Minority Movement

Minority Movement


(National Minority Movement), mass movement in Great Britain’s trade unions and cooperative organizations that opposed the reformist policies of the right-wing trade union leaders. The Minority Movement originated in the 1920’s at a time of rising revolutionary sentiment in Great Britain. It was officially organized at a constituent conference in London in August 1924. Tom Mann was elected honorary president of the movement, and H. Pollitt was elected secretary general. (In 1929, Pollitt was replaced by A. Horner.) In 1926, 956,000 workers belonged to the movement.

During the General Strike of 1926, the members of the Minority Movement consistently championed the interests of the British proletariat. A section of the Red International of Trade Unions, the Minority Movement made a significant contribution to the education of the workers in the spirit of proletarian internationalism. In the early 1930’s the Minority Movement virtually ceased to exist as a mass movement.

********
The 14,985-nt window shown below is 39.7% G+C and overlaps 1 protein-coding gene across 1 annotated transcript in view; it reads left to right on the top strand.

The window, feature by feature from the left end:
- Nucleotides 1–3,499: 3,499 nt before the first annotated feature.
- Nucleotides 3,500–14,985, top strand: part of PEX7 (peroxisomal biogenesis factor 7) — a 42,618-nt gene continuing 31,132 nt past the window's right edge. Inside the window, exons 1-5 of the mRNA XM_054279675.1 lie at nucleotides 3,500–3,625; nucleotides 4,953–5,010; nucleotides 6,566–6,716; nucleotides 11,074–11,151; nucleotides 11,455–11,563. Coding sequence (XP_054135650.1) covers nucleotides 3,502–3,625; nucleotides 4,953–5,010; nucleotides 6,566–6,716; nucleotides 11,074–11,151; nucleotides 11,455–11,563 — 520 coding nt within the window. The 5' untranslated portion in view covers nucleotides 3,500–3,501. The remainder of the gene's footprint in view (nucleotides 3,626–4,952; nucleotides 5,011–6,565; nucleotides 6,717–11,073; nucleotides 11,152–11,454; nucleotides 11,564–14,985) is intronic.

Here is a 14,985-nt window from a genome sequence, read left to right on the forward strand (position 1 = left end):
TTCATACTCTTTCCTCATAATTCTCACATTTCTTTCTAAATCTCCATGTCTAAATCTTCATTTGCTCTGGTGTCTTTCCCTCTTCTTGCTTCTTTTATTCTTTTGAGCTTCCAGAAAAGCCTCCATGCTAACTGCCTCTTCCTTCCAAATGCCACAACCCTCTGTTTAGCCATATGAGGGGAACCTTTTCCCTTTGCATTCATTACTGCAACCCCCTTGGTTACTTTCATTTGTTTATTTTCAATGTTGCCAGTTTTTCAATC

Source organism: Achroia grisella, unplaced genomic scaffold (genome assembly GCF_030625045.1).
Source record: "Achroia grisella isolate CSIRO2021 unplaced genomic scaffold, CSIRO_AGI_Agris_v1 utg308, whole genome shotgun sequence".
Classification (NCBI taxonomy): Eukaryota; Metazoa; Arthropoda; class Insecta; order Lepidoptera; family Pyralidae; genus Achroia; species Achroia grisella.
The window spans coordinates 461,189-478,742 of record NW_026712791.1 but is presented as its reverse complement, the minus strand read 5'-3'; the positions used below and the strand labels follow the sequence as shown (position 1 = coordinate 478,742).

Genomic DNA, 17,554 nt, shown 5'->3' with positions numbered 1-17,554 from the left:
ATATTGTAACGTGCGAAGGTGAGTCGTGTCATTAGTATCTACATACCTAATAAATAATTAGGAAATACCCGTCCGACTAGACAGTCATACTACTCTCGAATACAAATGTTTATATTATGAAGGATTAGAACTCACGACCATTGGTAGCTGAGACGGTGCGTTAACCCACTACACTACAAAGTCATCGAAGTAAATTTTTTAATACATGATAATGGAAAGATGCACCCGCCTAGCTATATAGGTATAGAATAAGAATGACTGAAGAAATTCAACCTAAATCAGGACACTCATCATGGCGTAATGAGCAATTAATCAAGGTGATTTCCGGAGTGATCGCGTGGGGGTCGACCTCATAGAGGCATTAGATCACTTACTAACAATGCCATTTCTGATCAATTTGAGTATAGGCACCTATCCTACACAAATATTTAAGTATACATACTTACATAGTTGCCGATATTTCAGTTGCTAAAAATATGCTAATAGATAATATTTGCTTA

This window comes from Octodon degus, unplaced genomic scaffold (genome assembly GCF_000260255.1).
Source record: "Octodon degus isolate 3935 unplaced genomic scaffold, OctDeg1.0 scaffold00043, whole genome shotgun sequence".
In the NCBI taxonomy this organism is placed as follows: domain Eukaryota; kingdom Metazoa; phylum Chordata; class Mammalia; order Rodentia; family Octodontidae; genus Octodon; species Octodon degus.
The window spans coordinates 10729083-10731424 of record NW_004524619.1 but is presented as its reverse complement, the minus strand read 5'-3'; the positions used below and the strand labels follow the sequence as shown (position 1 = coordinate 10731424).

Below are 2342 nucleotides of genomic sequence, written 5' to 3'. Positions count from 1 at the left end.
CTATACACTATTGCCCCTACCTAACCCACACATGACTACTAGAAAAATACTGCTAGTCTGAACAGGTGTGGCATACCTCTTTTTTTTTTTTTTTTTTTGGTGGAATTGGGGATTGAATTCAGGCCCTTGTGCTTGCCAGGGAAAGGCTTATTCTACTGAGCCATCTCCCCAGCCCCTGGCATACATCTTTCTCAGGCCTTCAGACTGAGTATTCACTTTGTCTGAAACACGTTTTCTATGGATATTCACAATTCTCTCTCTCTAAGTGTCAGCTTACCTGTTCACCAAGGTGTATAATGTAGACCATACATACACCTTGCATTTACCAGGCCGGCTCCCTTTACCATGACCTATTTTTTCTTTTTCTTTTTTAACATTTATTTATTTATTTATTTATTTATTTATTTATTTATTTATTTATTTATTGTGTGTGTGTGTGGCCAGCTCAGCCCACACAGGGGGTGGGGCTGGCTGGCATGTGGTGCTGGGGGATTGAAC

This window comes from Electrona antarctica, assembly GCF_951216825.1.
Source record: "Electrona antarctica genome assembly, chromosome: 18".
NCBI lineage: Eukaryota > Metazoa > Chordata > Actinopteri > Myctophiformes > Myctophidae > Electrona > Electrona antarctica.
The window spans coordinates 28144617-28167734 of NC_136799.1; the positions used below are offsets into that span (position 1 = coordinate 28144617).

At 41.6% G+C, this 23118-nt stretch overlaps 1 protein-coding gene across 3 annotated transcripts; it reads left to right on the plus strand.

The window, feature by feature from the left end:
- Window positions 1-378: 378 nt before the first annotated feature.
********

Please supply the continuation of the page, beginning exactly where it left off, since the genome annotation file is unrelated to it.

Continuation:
Pollitt, H. Izbrannye stat’ii i rechi.Moscow, 1955. (Translated from English.) Pages 41–77, 96–99.
Allison, D.. and L. Zubok. Dvizhenie men’shinstvav Anglii.Moscow. 1929.
References in periodicals archive ?
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Martin, Communism and the British trade unions, 1924-33: A Study of the National Minority Movement, Oxford: Clarendon Press, 1969.
While Christian nationalism can be called a minority movement (it represents at most 10 to 15 percent of the American population), in a kind of heroic feat of organizing it has built itself a perch within the Republican Party.
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